Simple Dilution
SUMMARY: Starting from a known concentration students learn to use dilutions to determine the concentration of an unknown. The following skills are used in this lesson:
  1. making dilutions
  2. reading the meter on a simple homemade spectrophotometer
  3. keeping careful laboratory records
  4. graphing on linear graph paper
  5. determining an unknown concentration from known
  6. using a colored filter to enhance contrast and sensitivity
Medium High Difficulty



See also Simple Dilution 2.

Dilution usually refers to a concentration of a material in a liquid and sometimes in a gas. Am I getting my moneys worth? Is it safe to use at this concentration? How much do I need to dilute before use? When we swallow a vitamin C tablet at breakfast we are diluting the vitamin C into our entire body. What is the proper amount of vitamin C for my body size? When we add bleach to a wash load or prepare a soap solution to wash our car, we are diluting a material to the proper concentration.

In later lessons we will be diluting a concentrated sperm suspension to fertilize sea urchin eggs. Too much and we prevent proper development, too little and they will not all fertilize. How much do we need to dilute the sperm to get the highest rate of survival of the embryos? In the experiment lab students will be diluting environmental "toxins" to see their effect on fertilization and development. They will need to understand dilution in order to be able to do these experiments in any kind of meaningful way.

In this lesson an attempt has been made to relate dilution to the real world. Scenario: You have purchased a "Coke" at the movie theater. Is it at the right concentration? Have I gotten my moneys worth or have they "watered down" the Coke to save money. What happens when the ice melts? How much more dilute is the Coke at the end?

Using Coke as our material of interest we will be performing a simple linear dilution to form a "standard curve" from which we will quantify our unknown samples (the Coke and ice mixtures). A simple device to measure concentration will be constructed using a light sensor, light source, filter and a meter.

What we see as white light is actually made up of light of different colors. The figure to the right represents the visible spectrum.
Coca Cola is not "clear" but has a distinctive color to it. Using a scanning spectrophotometer we can "see" in a more exact way what color Coke is. Coke absorbs more light in the blue end of the spectrum than in the green and red areas.

By adding a filter to our light sensor we can improve the "Coke" detecting ability of our sensor. Since Coke absorbs light in the blue we can get the most response from our sensor if we choose a filter that lets primarily blue light through. An inexpensive blue filter's spectrum looks like this:

This is not a perfect filter, letting some light through in the "Red" region, but it will work for our purposes.


Spectrophotometer parts: (The "spec" has the potential of being shared with the chemistry classes)


Setting Up the Spectophotometer:

The black tape is used to seal the CdS cell and filter against the chamber (shown in cross section, actual chamber is closed to room light). Meter is set to Ohms. These spectrophotometers can be made ahead of time or allow the students to make their own. If you make them, show how one is made by demo in front of class.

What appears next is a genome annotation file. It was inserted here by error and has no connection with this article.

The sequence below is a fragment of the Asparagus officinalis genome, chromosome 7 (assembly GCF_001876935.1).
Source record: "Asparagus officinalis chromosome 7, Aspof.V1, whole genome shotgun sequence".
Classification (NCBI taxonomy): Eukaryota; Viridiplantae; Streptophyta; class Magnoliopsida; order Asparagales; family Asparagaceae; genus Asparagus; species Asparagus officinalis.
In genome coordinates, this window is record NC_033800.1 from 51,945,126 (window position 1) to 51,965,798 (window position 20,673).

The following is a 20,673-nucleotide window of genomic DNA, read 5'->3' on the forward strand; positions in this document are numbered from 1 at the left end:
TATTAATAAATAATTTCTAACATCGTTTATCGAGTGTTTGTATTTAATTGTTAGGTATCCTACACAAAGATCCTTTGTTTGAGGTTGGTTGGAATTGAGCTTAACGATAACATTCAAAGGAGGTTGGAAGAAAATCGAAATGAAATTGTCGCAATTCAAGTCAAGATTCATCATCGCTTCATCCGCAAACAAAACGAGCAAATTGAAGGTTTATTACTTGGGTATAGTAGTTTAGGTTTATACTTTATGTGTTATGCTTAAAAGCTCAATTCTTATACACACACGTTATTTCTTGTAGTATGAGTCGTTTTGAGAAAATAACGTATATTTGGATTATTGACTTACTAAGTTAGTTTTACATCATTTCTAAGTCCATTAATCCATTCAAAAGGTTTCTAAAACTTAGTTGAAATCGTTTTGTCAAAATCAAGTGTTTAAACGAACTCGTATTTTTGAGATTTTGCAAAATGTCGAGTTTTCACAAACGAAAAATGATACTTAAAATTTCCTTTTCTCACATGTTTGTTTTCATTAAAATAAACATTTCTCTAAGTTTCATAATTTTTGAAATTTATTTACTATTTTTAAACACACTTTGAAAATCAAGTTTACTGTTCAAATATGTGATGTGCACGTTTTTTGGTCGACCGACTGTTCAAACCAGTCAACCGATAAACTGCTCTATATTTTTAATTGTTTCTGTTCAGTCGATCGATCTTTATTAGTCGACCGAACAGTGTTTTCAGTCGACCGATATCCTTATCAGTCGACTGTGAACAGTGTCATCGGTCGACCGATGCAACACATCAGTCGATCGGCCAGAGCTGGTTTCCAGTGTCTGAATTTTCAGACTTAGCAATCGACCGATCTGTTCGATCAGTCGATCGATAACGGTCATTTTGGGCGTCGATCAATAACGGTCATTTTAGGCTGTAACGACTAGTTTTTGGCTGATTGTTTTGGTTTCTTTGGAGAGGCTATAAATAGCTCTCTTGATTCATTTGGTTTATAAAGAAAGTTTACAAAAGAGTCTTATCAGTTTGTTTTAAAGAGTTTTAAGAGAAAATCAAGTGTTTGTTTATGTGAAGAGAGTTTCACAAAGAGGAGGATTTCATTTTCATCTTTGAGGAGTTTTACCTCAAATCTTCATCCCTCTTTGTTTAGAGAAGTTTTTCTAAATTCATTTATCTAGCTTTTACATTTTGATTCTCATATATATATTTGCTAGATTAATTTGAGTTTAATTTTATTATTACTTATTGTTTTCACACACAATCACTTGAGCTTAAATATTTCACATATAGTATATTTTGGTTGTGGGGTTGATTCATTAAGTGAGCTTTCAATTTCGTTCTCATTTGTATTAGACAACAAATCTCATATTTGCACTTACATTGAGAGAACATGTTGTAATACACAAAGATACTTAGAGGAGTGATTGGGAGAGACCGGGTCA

Standards Series:

% "Coke" 100 80 60 40 20 0
ml of Coke 10 8 6 4 2 0
ml water 0 2 4 6 8 10
total liquid 10 10 10 10 10 10
It is very important that the light and the chamber do not move during the experiment. Any movement will change the readings and nullify the curve!


Unknowns can be made up ahead of time or have students devise criteria. Examples:


Plot Readings vs concentration: (example shown)

% Coke K-Ohms
100 3.0
80 2.8
60 2.6
40 2.4
20 2.0
0 1.7
Unknowns can now be found by reading the K-Ohms reading of the unknown and finding the concentration on the graph. (or if they have had some algebra they could find the equation that fits the line and use that. Draw a line and use a two point substitution to solve for constants in standard linear equation y=mx+b)

Students may have some trouble with a graph that is not zero K-Ohms at zero Coke concentration. One way around this is to do a "blank subtraction". Just remember to subtract the blank from the unknowns also.


  1. This lesson did a linear dilution. How would you do a serial dilution based on a factor of 2? 10? (starting from the same 100% solution).
  2. In later lessons you will dilute sperm in a similar manner. How could you relate your optical density readings (the K-Ohms reading from the meter) with concentration? (Hint: use an hemacytometer to count sperm at a known dilution.)
  3. What about a solution that changed color with time. How would you record the results? [K-Ohms on Y axis and time on the X axis].
  4. How much do you weigh? in grams? (453 grams per pound) If you took a 1000 milligram vitamin C pill (1000 milligrams = 1 gram), how dilute would it be in your body? (assuming an even distribution)
  5. What would happen if the samples were not mixed well? How would this affect readings?


Class participation and lab report. On the lab report look for the following: